Monday, January 22, 2018

Milsap v. City of Chicago: Does but-for causation preclude the possibility of mixed motives?

In Milsap v. City of Chicago, No. 16-cv-4202 (N.D. Ill. Jan. 19, 2018), Judge Robert Blakey made the common mistake of confusing the level of causation -- but-for or motivating factor -- with the number of motives for an alleged action. 

Darrell Milsap alleged that he was fired because of his disability and also because he did not continue to lie about who was driving when he was in an accident while on a mail run with a coworker. Initially, Blakey noted that the Seventh Circuit had required a plaintiff alleging a violation of the Americans with Disabilities Act to establish but-for causation. Because Milsap had alleged that his termination was motivated by both his disability and his failure to lie about the accident, Blakey concluded therefore that Milsap could not establish but-for causation and dismissed his ADA claim.

Contrary to Blakey's belief, a plaintiff alleging disability discrimination can establish that disability was a but-for cause of a challenged action even if other actions played a role, and even if there were other but-for causes. If, for example, an employer fired a disabled employee who refused to comply with a request to lie, but would not have fired a non-disabled employee who refused to comply with a request to lie, then disability was a but-for cause. It's also possible that the same employer would not have fired a disabled employee who complied with a request to lie. Under such circumstances, the challenged action had two but-for causes. In Milsap's case, then, the mere acknowledgement that disability was not the sole reason for the challenged action did not preclude the possibility that disability was nonetheless a but-for cause.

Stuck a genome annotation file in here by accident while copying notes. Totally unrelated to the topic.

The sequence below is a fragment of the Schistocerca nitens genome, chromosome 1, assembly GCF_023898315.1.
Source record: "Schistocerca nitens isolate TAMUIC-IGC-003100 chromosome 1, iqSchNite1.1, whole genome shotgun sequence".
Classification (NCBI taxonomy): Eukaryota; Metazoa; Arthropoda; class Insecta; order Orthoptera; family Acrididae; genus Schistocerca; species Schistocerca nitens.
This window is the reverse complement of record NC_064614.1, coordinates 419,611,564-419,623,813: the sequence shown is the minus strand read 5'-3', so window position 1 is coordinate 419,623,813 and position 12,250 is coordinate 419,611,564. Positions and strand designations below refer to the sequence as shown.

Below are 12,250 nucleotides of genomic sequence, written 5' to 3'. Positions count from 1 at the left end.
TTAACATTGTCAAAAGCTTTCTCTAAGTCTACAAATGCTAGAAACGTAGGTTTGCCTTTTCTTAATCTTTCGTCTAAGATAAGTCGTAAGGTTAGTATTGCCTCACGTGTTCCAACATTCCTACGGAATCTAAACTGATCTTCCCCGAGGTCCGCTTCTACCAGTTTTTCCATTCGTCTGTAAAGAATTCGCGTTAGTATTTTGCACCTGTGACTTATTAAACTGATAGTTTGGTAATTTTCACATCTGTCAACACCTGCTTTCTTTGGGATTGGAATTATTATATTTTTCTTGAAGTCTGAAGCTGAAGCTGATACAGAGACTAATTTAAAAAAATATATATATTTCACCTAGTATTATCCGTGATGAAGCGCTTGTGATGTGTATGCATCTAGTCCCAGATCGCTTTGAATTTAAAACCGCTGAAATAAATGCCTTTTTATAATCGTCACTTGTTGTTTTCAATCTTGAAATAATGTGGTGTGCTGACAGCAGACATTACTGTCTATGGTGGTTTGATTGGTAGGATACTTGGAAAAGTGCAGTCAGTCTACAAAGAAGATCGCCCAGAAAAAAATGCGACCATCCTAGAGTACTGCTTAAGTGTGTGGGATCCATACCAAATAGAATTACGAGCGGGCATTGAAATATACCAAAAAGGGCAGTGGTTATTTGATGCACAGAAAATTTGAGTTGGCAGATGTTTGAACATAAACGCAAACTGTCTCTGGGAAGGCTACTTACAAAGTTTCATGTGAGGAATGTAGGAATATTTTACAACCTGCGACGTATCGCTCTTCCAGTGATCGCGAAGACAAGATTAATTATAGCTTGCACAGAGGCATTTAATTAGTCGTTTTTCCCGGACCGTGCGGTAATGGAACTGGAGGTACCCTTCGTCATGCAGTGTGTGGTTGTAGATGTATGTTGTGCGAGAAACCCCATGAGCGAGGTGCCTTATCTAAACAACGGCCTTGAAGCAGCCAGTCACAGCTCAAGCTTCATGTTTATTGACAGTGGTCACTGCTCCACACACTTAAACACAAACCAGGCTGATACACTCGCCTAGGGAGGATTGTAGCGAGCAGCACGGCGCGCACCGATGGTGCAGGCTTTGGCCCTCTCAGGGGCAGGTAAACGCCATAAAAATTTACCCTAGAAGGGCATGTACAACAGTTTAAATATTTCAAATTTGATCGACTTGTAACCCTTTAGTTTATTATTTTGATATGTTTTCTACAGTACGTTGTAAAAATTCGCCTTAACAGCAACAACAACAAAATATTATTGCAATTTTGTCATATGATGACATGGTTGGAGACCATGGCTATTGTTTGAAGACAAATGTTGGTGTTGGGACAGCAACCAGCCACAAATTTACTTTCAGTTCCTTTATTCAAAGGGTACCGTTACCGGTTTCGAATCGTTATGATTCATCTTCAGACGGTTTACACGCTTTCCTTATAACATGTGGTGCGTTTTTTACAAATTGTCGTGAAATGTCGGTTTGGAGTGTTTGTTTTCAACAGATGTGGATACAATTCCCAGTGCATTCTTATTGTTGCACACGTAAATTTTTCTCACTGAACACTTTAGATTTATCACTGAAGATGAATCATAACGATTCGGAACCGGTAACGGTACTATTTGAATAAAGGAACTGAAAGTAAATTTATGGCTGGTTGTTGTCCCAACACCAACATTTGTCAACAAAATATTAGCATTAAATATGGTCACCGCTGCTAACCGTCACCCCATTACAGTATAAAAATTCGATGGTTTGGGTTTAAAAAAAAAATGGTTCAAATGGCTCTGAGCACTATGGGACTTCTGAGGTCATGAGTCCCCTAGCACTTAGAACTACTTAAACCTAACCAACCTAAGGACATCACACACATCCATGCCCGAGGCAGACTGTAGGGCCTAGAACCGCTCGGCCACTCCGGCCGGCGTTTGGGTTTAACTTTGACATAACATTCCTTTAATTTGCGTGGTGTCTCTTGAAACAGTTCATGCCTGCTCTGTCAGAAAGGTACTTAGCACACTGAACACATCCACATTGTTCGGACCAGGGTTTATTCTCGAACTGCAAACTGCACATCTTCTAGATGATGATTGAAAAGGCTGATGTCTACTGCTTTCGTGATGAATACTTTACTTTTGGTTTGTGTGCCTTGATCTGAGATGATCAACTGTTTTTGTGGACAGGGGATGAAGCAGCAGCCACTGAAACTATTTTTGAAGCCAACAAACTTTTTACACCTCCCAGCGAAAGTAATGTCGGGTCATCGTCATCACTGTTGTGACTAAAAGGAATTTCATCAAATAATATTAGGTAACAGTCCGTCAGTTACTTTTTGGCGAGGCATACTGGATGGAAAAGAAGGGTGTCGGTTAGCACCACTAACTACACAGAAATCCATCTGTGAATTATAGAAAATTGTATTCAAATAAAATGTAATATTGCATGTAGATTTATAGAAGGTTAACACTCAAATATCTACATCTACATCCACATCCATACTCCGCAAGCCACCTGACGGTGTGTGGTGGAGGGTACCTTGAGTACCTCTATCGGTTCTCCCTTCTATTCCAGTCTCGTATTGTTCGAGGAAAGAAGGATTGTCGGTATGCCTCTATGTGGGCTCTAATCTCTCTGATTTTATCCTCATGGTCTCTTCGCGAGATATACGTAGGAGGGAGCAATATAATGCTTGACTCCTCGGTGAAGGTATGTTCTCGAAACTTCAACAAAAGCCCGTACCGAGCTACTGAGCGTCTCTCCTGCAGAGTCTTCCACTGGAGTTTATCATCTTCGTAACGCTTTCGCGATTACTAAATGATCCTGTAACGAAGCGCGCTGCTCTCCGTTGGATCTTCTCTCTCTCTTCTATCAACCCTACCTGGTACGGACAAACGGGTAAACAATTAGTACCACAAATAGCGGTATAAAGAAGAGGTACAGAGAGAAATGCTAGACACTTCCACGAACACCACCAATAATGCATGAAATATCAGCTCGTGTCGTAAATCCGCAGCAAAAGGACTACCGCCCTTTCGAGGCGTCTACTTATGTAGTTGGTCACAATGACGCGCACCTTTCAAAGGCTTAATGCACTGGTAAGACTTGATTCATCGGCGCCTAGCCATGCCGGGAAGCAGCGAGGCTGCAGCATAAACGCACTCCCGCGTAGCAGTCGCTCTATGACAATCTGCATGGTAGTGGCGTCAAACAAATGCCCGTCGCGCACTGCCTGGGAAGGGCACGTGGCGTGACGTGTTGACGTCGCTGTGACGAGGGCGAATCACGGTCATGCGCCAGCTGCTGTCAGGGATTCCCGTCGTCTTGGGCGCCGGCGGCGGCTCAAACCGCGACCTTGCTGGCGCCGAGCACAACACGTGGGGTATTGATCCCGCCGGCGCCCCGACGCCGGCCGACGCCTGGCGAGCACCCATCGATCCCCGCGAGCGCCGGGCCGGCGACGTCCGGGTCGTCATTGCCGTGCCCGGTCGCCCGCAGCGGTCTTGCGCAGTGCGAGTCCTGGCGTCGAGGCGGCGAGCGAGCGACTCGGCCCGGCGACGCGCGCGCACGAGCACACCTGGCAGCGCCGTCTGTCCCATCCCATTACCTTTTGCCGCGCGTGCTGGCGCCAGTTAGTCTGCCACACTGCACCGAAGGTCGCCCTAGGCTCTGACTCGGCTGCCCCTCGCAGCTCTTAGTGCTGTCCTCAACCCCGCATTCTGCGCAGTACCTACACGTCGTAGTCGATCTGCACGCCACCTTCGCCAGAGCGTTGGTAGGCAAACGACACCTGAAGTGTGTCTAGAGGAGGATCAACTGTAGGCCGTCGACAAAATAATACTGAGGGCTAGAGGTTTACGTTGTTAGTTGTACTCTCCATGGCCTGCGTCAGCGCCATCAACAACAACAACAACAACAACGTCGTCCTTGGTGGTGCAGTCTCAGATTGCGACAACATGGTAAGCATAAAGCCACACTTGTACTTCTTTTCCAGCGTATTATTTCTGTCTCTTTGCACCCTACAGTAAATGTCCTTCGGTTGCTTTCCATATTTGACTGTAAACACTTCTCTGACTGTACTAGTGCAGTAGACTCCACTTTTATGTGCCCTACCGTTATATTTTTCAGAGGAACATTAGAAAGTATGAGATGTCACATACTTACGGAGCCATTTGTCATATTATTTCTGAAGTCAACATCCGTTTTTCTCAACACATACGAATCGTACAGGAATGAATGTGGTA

So what's the significance of requiring but-for causation? 

Here's where the term "mixed motive" comes into play. If someone can show that race was a "motivating factor" for an adverse decision, then under Title VII of the Civil Rights Act of 1964, he can request a mixed-motive jury instruction. This instruction requires that the employer prove that it would have taken the same action even if the plaintiff had been of a different race. A mixed-motive instruction is beneficial to the plaintiff -- at least in theory -- because instead of the plaintiff having to show that race was a but-for cause, the employer has to show that race was not a but-for cause. By contrast, under the ADA, if a plaintiff must show that disability was a but-for cause and not merely a motivating factor -- as Blakey assumed -- then a mixed-motive instruction would be meaningless. Once a plaintiff establishes that a protected characteristic was a but-for cause, it obviously is not possible for the employer to show that the characteristic was not a but-for cause.

The term "mixed motive" is essentially a misnomer. Even if a plaintiff has requested the instruction, he has not necessarily conceded that there were nondiscriminatory motives. And even if he is required to establish but-for causation, that does not mean that there could not have been both discriminatory and nondiscriminatory motives. 

If this discussion has been up your alley, then check out this previous post about a related issue -- the common practice of drawing a false dichotomy between mixed-motive claims and single-motive claims.

This blog reflects the views solely of its author. It is not intended, and should not be regarded, as legal advice on how to analyze any particular set of facts.